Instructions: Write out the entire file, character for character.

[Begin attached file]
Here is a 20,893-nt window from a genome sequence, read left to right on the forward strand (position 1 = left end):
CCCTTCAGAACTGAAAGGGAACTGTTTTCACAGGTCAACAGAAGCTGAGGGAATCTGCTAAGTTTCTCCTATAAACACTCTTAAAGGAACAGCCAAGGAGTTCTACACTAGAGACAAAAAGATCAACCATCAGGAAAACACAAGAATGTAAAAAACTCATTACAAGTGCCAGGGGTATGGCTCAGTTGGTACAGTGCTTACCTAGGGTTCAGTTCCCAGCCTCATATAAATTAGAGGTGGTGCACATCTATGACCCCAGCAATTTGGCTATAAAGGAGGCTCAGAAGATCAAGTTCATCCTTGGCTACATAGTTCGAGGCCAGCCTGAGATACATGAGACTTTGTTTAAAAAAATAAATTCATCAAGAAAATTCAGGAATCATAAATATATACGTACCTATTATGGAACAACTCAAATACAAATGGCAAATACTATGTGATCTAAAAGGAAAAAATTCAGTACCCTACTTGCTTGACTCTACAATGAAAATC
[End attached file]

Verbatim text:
Here is a 20,893-nt window from a genome sequence, read left to right on the forward strand (position 1 = left end):
CCCTTCAGAACTGAAAGGGAACTGTTTTCACAGGTCAACAGAAGCTGAGGGAATCTGCTAAGTTTCTCCTATAAACACTCTTAAAGGAACAGCCAAGGAGTTCTACACTAGAGACAAAAAGATCAACCATCAGGAAAACACAAGAATGTAAAAAACTCATTACAAGTGCCAGGGGTATGGCTCAGTTGGTACAGTGCTTACCTAGGGTTCAGTTCCCAGCCTCATATAAATTAGAGGTGGTGCACATCTATGACCCCAGCAATTTGGCTATAAAGGAGGCTCAGAAGATCAAGTTCATCCTTGGCTACATAGTTCGAGGCCAGCCTGAGATACATGAGACTTTGTTTAAAAAAATAAATTCATCAAGAAAATTCAGGAATCATAAATATATACGTACCTATTATGGAACAACTCAAATACAAATGGCAAATACTATGTGATCTAAAAGGAAAAAATTCAGTACCCTACTTGCTTGACTCTACAATGAAAATC